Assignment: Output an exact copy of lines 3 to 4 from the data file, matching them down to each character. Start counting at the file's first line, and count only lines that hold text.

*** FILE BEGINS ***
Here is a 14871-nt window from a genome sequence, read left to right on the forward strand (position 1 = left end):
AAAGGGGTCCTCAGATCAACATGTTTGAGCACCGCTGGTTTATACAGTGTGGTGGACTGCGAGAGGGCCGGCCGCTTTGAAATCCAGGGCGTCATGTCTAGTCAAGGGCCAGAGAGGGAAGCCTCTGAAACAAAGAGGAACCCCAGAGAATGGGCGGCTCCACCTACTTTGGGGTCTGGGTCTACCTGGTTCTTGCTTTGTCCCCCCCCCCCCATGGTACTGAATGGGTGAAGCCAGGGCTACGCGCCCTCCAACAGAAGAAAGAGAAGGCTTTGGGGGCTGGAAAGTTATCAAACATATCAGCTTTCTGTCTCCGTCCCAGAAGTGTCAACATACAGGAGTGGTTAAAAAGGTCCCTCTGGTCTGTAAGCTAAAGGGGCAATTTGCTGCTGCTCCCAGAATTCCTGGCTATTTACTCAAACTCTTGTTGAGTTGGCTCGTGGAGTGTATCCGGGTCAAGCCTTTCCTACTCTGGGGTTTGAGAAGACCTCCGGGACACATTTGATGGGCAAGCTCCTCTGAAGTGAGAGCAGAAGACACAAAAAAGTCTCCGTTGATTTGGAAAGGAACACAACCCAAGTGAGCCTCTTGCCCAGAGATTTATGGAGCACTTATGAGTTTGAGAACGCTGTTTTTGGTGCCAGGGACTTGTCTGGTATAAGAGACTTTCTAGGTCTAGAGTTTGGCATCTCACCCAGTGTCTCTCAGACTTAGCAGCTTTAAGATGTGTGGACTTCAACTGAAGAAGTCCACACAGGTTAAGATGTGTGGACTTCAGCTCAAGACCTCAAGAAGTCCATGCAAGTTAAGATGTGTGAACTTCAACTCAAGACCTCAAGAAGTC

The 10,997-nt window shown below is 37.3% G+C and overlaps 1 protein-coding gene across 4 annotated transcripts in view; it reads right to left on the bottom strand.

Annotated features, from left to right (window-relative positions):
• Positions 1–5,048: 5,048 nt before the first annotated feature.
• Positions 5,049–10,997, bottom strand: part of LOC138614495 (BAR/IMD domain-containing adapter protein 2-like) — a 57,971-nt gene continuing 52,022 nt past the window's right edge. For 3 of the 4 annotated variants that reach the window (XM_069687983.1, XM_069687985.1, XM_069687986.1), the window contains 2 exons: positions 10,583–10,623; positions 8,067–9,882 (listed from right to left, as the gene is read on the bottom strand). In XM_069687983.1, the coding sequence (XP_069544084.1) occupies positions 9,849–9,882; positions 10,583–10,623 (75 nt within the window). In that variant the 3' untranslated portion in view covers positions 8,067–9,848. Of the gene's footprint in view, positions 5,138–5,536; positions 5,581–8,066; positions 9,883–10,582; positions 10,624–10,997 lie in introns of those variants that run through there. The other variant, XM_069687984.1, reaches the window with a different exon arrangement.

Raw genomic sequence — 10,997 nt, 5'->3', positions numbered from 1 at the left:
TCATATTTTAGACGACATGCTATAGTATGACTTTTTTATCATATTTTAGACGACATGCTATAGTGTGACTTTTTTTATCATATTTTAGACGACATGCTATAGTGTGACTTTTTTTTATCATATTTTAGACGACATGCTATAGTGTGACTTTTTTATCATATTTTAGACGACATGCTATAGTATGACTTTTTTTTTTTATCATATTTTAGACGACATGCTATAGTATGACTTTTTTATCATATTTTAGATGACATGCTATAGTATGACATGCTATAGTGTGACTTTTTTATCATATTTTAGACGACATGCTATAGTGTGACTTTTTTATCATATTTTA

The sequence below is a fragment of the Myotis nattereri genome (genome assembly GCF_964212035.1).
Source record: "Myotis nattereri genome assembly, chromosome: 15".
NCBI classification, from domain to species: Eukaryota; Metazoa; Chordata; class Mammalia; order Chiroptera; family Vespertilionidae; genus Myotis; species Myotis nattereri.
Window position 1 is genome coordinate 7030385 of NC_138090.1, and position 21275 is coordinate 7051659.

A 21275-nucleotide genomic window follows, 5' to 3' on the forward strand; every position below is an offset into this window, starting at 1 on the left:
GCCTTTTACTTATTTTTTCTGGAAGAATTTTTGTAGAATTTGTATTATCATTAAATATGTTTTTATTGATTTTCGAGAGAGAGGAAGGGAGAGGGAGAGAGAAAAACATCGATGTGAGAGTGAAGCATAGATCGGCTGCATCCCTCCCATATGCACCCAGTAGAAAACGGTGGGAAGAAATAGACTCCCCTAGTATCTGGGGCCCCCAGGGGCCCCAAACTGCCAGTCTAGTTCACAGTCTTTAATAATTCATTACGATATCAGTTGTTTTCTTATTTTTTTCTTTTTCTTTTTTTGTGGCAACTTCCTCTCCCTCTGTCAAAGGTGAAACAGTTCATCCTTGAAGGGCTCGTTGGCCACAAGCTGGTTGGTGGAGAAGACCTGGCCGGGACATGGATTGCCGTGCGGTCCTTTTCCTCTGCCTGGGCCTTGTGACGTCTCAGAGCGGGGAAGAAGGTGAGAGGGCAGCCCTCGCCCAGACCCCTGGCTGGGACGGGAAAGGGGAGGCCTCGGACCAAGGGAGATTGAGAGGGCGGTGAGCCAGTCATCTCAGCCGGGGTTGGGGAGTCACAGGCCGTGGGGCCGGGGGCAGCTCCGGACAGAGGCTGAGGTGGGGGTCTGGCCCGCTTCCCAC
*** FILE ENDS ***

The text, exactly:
The 10,997-nt window shown below is 37.3% G+C and overlaps 1 protein-coding gene across 4 annotated transcripts in view; it reads right to left on the bottom strand.

Annotated features, from left to right (window-relative positions):